Former Blue Origin employee hopes to get Hel-3 from the moon

For billions of years, the lunar surface has been bombarded by the solar wind, which carries high-energy particles including the coveted resource helium-3. Although the element is rare on Earth, it has recently been in demand across several industries, including those working on quantum computing and nuclear fusion reactors.

Hel-3 is considered so valuable that one company is willing to travel thousands of miles to the moon to get it. Seattle-based startup Interlune recently announced it has raised $15 million in funding as part of its plan to acquire and sell natural resources from the moon. According to reports, the company initially hopes to focus on collecting helium-3 and selling it to government and commercial customers in the national security, quantum computing, medical imaging and fusion energy industries. between months.

“Demand for Helium-3 continues to grow across emerging and potentially large industries,” Alexis Ohanian, one of the lead investors in Interlune’s latest funding round, said in a statement. We are investing in Interlune because access to abundant Hel-3 and other precious natural resources on the Moon and beyond will unlock or accelerate technological advances currently hampered by insufficient supply.”

Interlune was founded in 2020 by former Blue Origin president Rob Meyerson and former chief architect Gary Lai, as well as Harrison Schmitt, the only living member of NASA’s last manned lunar mission, Apollo 17. “For the first time in history, it is technically and economically feasible to harvest natural resources from the moon,” Meyerson said in a statement.

This is certainly possible, but companies still need to develop a way to achieve this. The latest round of funding is a good start, but there’s still a long way to go. Interlune is designing its first robotic lander mission that will verify helium-3 levels at the lunar site the company has chosen for its initial operations.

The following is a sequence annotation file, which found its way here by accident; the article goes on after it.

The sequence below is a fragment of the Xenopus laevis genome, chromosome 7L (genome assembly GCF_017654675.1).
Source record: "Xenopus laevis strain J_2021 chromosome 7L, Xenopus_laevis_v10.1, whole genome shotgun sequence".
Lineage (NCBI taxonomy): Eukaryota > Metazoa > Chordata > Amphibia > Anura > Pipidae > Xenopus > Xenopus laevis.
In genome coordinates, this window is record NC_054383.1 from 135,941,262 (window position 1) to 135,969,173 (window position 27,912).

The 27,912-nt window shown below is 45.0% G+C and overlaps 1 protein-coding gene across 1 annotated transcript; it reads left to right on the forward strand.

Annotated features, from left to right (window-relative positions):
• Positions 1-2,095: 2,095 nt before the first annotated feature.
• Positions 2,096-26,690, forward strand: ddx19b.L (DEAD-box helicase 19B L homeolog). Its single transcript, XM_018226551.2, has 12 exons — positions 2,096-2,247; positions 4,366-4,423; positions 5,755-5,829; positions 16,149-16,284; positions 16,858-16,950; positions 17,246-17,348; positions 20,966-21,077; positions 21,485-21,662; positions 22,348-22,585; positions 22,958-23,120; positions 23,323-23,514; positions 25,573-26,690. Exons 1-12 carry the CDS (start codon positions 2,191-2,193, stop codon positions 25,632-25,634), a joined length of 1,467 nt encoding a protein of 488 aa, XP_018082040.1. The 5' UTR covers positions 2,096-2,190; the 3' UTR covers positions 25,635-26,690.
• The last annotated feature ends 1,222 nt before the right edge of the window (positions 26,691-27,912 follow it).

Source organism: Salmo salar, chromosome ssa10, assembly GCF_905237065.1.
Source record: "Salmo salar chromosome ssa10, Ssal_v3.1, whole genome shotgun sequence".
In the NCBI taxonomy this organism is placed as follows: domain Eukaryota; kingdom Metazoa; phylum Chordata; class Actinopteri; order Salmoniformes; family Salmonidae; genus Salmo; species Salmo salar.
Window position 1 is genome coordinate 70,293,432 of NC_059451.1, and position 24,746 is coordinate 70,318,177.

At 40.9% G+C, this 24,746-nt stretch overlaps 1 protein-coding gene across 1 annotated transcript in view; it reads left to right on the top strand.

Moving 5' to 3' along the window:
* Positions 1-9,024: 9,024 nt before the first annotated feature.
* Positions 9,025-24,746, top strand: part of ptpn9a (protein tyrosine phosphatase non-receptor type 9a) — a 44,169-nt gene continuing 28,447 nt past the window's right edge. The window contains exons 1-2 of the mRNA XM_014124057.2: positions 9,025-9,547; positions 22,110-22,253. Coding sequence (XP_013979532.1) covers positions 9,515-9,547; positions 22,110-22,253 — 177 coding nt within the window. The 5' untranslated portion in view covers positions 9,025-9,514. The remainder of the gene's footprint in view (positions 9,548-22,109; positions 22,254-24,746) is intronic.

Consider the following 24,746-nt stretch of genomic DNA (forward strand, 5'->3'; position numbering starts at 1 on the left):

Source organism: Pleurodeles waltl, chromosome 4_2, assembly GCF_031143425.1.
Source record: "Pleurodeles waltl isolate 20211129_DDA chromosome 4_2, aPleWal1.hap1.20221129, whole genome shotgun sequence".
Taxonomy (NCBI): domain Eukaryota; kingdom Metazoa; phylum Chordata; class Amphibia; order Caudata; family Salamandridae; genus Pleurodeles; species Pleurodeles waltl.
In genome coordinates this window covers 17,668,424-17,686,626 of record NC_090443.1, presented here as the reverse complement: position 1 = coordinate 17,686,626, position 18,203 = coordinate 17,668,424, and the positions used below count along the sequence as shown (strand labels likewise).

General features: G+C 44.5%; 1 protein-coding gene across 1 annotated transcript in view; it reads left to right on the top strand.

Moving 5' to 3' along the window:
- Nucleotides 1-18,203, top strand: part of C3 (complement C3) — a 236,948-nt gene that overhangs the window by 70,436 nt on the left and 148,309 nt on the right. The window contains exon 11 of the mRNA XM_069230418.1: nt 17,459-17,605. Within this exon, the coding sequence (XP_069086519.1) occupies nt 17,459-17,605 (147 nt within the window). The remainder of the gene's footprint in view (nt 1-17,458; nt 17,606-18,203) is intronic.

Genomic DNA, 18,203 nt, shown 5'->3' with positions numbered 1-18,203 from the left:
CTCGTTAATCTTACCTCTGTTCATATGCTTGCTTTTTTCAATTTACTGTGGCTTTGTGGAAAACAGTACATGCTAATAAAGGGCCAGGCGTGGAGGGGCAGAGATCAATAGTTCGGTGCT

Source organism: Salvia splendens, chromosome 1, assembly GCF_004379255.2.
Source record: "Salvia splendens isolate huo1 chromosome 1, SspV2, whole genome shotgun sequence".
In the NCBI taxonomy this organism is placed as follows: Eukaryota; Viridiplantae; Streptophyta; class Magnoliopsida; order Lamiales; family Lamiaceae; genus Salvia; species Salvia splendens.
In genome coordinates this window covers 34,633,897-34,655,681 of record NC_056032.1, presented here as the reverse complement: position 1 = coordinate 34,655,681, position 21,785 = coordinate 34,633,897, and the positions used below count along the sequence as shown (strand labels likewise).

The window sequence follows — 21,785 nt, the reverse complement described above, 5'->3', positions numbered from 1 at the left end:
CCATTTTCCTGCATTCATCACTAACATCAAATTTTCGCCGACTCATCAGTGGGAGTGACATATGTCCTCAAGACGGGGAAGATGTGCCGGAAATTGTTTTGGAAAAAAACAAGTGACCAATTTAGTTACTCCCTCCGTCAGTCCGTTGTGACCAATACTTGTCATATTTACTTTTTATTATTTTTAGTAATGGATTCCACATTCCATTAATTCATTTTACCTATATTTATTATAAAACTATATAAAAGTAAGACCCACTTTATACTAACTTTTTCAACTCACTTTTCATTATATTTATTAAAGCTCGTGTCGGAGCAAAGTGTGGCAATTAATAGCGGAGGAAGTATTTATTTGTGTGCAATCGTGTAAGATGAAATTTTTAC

Although still in its infancy, Interlune hopes to usher in a new era of the lunar economy, essentially becoming the first company to harvest and sell natural resources extracted from the moon.according to Space Resources Exploration and Utilization ActA bill passed in 2015 states that any resource obtained in space is the property of the entity that extracted it.

idea Mining resources from the moon and other celestial bodies The idea has been around for a while, but few companies have taken substantial steps to make it happen. NASA recently announced its Plans to explore obtaining resources from the moon It will support its Artemis program over the next 10 years, hoping to establish large-scale lunar regolith mining by 2032 and extract resources such as water, iron and rare metals.

Space certainly has all the right things, but there’s still a lot of groundwork that needs to be done before we can start selling the resources of the universe. Since there are no regulations in place yet, the race to grab as many resources as possible carries the additional risk of changing the composition of the moon or other objects in space.

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